Yashoda with the infant Krishna

Getting away from the Western tradition made me curious to see breastfeeding in Eastern art. Fortunately, there were a couple of nifty examples, like this sculpture of the Hindu god Krishna being nursed by his foster mother Yashoda, from 12th-Century India. The blurb I read about this figure says that it is "a subject rarely represented," which I take to mean that despite the abundance of breasts throughout Indian art, nursing is not frequently depicted.

Yotsuya Kaidan, Tsukioka Yoshitoshi
Similarly, I found only one image of a breastfeeding mother in Japanese art. This is an illustration from the Yotsuya Kaidan Ghostly Tales, apparently a very famous Japanese horror story. (Warning: this is about to get super-creepy.) In the tale, ghostly corpses return to both take revenge and enjoy pleasures they missed in life, including a mother who returns to nurse her [living] baby. Gross. There's also a wet-nurse in the story, though, so since this character appears to be decidedly alive, I'm just going to say that's her.

Jumping back to Western art, there's this pretty significant Christian holiday coming up that centers around a baby and his mother, and here, there was absolutely no shortage of breastfeeding imagery, including this painting by no less a master than Leonardo da Vinci, himself!

Madonna Litta, Leonardo da Vinci
The breastfeeding Madonna actually has a name: Maria Lactans or Maria/Virgen de la Leche. Since the resurgence of breastfeeding imagery in general online and in publication, she has become quite the hot topic. The argument is that the reluctance to show Mary with the infant Christ at her breast is to remove a vital part of her identity. Furthermore, some scholars argue that Mary's life-giving milk parallels her son's life-giving blood, further elevating the role of breastfeeding in her importance to modern Christians. On the other side of the argument are those who claim that the symbolic significance of the nursing Madonna is exaggerated due to the current "trendiness" of breastfeeding. I think it's pretty fascinating, but then I'm an art nerd, so if you're interested in reading more, check it out here.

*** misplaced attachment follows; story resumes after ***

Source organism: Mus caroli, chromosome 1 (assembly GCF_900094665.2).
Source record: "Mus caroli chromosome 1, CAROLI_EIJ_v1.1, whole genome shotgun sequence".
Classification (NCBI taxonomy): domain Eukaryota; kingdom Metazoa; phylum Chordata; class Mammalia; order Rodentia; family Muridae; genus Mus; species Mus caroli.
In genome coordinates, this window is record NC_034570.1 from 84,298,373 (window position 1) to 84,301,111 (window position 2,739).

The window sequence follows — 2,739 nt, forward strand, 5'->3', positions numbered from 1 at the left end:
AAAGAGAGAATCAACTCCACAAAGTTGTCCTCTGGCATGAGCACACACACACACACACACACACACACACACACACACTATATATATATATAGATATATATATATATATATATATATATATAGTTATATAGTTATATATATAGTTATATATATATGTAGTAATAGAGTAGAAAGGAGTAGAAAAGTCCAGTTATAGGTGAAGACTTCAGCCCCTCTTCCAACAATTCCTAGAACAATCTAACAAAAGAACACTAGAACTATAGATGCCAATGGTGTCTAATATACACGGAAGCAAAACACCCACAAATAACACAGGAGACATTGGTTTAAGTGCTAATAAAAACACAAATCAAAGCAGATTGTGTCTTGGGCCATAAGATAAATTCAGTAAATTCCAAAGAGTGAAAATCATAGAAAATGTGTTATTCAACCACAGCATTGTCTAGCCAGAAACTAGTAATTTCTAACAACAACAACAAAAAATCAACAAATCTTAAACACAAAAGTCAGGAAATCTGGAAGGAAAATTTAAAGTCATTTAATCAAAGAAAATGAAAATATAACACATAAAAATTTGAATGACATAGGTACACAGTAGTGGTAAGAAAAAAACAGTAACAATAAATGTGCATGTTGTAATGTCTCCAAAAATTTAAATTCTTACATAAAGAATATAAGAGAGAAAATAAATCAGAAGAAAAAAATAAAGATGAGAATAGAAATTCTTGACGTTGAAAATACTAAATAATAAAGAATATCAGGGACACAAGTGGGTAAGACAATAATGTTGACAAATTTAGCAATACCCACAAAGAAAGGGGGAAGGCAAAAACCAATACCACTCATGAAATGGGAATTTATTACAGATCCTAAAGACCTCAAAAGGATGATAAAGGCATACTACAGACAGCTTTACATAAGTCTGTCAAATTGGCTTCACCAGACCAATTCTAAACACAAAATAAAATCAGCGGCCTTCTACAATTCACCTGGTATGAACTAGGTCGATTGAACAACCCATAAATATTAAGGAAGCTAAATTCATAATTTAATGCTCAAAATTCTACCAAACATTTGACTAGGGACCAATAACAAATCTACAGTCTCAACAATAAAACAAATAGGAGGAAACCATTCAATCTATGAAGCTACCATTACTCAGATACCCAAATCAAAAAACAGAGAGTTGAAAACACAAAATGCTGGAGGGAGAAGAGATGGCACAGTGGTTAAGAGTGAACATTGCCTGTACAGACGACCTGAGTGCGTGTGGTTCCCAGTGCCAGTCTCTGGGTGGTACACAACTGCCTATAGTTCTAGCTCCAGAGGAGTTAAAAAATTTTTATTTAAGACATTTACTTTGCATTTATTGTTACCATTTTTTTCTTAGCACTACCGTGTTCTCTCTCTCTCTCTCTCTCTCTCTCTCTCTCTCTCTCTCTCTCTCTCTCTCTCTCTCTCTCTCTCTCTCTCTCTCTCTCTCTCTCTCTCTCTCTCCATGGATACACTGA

Among the numerous examples of Maria Lactans, I also found this first example of breastfeeding art created by a female artist:
Madonna and Child, Artemisia Gentileschi

You may or may not have heard of Artemisia Gentileschi, but suffice to say that she's known for her depictions of violent murder (Judith Slaying Holofernes), rather than of motherly tenderness. Still, this was apparently one of her first (possibly the first of) paintings she completed without assistance from a man, so it's interesting and not very surprising that she chose a scene to which only a woman can truly relate.
Louise Nursing Her Child, Mary Cassatt